Chip Scale Review - May June 2020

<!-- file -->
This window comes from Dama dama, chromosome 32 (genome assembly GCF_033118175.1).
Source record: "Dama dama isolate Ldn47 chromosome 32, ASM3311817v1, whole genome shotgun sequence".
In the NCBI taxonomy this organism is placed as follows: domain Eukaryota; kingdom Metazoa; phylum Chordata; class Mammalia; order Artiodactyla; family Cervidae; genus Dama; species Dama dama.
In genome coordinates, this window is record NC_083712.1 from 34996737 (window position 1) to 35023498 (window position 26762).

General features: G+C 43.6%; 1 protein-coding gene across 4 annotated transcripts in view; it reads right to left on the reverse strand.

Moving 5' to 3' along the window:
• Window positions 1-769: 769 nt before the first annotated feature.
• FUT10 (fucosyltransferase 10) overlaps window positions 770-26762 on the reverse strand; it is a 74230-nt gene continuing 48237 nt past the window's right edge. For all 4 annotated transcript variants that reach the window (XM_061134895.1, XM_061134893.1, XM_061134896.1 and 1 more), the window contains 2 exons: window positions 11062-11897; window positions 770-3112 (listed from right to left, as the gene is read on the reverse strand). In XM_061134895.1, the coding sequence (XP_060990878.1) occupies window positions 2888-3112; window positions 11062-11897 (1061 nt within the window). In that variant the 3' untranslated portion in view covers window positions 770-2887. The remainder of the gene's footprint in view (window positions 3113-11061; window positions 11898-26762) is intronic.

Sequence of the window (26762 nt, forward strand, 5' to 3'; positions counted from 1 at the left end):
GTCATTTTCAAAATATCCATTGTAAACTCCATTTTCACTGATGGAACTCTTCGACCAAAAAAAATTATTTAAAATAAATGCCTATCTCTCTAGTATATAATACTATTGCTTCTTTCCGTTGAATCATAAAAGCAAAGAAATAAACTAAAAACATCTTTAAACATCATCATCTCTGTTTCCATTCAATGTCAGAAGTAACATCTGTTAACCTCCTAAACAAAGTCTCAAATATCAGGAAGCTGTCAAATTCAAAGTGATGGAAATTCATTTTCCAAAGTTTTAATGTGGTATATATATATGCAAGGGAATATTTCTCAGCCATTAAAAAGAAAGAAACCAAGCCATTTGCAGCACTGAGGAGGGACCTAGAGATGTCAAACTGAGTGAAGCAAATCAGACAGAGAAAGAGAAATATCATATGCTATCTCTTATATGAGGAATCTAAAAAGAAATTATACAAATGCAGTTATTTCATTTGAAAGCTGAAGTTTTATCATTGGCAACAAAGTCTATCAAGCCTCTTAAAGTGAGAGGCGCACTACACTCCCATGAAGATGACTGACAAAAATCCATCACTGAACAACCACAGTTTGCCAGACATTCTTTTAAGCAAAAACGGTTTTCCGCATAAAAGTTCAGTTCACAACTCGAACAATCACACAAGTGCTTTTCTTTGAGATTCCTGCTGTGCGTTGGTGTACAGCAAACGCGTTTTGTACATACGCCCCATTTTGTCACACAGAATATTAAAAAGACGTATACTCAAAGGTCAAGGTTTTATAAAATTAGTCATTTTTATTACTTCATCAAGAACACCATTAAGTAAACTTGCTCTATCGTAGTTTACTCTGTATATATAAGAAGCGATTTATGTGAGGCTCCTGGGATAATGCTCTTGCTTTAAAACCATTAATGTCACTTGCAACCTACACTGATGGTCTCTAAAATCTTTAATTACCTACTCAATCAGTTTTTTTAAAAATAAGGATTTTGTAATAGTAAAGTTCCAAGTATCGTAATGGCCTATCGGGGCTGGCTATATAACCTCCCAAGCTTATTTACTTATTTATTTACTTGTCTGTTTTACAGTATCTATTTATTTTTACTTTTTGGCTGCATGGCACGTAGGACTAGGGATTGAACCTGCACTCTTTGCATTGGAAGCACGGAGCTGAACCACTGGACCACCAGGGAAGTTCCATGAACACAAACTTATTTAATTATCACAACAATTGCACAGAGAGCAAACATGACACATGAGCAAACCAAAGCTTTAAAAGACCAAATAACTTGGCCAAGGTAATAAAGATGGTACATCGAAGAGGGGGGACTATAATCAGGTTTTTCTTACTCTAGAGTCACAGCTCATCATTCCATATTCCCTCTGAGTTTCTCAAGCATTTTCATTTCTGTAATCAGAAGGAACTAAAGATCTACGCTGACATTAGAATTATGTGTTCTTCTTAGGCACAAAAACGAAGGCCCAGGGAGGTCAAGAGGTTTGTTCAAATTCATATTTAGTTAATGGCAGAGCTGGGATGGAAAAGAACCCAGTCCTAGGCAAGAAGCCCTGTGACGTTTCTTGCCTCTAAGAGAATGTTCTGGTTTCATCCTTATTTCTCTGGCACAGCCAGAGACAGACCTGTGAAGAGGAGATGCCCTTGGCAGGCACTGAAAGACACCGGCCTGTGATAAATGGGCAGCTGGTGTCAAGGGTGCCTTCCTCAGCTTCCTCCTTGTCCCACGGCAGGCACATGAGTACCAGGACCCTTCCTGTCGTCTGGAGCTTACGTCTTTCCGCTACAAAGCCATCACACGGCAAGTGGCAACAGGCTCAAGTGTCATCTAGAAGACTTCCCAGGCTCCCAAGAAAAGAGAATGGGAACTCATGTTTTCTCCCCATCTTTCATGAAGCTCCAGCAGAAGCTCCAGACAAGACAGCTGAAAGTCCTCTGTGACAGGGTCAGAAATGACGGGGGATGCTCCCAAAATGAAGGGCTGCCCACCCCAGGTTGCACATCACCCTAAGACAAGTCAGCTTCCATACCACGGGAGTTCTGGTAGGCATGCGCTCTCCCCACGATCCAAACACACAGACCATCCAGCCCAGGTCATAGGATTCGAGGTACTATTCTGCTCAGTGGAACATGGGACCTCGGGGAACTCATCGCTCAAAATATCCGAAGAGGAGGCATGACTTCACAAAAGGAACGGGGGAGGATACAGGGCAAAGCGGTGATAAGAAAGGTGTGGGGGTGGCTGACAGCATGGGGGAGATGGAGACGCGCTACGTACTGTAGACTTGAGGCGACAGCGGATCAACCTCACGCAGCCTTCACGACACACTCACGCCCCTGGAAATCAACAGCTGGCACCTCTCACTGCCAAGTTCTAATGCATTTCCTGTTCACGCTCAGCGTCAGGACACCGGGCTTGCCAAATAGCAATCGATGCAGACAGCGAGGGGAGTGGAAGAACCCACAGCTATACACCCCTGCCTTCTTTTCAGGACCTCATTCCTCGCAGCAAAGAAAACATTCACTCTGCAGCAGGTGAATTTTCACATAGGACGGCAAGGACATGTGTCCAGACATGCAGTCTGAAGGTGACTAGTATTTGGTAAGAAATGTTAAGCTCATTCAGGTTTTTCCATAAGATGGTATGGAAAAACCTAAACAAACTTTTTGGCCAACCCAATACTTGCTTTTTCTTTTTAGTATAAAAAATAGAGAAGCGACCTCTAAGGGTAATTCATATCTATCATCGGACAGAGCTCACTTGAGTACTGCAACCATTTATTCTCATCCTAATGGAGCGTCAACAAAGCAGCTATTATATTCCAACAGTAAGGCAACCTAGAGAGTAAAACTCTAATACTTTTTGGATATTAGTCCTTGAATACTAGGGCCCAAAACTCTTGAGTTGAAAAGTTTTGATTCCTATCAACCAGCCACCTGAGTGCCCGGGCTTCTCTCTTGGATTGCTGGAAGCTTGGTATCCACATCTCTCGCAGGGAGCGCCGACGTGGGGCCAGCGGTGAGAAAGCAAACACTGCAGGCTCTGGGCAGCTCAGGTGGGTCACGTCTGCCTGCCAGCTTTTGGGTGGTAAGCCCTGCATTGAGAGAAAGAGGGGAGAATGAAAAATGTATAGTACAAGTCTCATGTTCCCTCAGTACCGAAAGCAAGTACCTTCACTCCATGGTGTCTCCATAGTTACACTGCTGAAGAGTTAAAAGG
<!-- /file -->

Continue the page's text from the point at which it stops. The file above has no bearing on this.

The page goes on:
20 Chip Scale Review May • June • 2020 [] Testing AiP modules in high-volume production for 5G applications By Jose Moreira [Advantest] he ar rival of 5G promises enhanced mobile broadband (eMBB), massive machine- type communication (mMTC), and ultra- reliable low-latency communication (URLLC). eMBB is already available t o c on s ume r s , who c a n pu r c h a s e 5G-capable handsets that can operate on 5G networks deployed by carriers in many regions throughout the world. But as 5G rolls out, the test community faces challenges and opportunities. That’s particularly true regarding the antenna arrays that will connect handsets to base stations. Most initial 5G deployments will take place only using the sub-6GHz frequencies used for previous generations of cellular technology, but they will be enhanced later with the possibility of short-range high data rate connections using mmWave frequencies. 5G new radio (5G NR) def i nes two ranges, frequency range 1 (FR1) and frequency range 2 (FR2). FR1 includes the sub- 6GHz frequencies, but FR2 opens up mmWave frequencies above 24GHz for 5G deployment. 5G NR leverages the FR2 frequencies to achieve larger modulation bandwidths (for example, 800MHz). But because of the high transmission loss at these frequencies, it is necessary to use antenna arrays for multiple-input and multiple-output (MIMO) functionality and to focus the transmission beam (beam forming) in both the base station and the consumer’s handset. These arrays come in the form of antenna-in-package (AiP) modules, which are a critical part of the current 5G wireless communication wave. For the handset, these AiP modules will usually have an a r r ay of dual polarized patch antennas for top firing and, in some instances, also an array of dipole antennas for side firing as shown in Figure 1 . To keep RF losses to the antenna radiators to a minimum, the AiP module includes an RF integrated circuit that provides the modulated mmWave signals to the AiP antenna array with the needed gain and phase to each radiating element. The module would then usually only requi re power, digit al cont rol signals, and modulated intermediate frequency (IF) signals. AiP modules for 5G handsets need to be extremely small to fit into the modern cellphone form factor, and a multiple of them need to be used in a single cellphone because the user’s hand position has a significant impact on the transmitted beam loss. Also, the AiP modules in a cellphone might not be all equal, but in fact have different antenna configurations depending on the handset design. The 3GPP standard def ines th ree methods for the over-the-air (OTA) standard compliance testing of AiP modules: direct far field, indirect far field (e.g., compact antenna test range, or CATR), and near-field to far-field transformation. Each of these methods have advantages and disadvantages, but they all require relatively large test chambers and a complex manipulator to rotate the AiP device under test (DUT) or the measurement antenna. For high-volume production testing, the objective is to check functionality of the DUT and not its compliance to the standard. Low cost of test is critical because most of the end applications are consumer-oriented. Also, to keep costs down it is important to be able to reuse as much as possible the test cell infrastructure already used for testing RF integrated circuits. From a test engineering point of view there are multiple possible steps in testing an AiP module. First, the RF chip (e.g., a wafer-level chip-scale package [WLCSP] part), is tested at wafer level. This test can be either very simple and low cost (e.g., mainly DC or even a wire loopback on the mmWave ports), or it can also include f ull mmWave pa ramet r ic measu rements usi ng an appropriate probe card and automatic test equipment (ATE) system. After the AiP module is assembled, the same question on the types of tests to be performed on the AiP module can be evaluated. It might consist of a simple low-cost DC test or even some kind OTA loopback test, to a full parametric OTA test with a measurement antenna. Finally, after integration in the end product (e.g., a 5G handset) a system-level type of test might also be performed. The test strategy at each stage depends on the overall test strategy for the AiP module. Another important point is the AiP module calibration. For proper beam steering of the AiP module, it is critical that one is able to accurately set the gain and phase at each antenna element. If this accuracy cannot be guaranteed by design or a built-in self-test (BIST) c a l i b r a t i o n t e c h n i q u e , t h e n t h i s calibration step needs to be performed at one of the test stages of the AiP module testing, or worst case at system level when the handset is assembled. We will now concentrate on the case that a parametric OTA test is required for an Ai P module, but because of T Figure 1: Drawing of an example of a generic antenna array module, comprising 12 dual-polarized patch antenna elements and seven dipole antenna elements.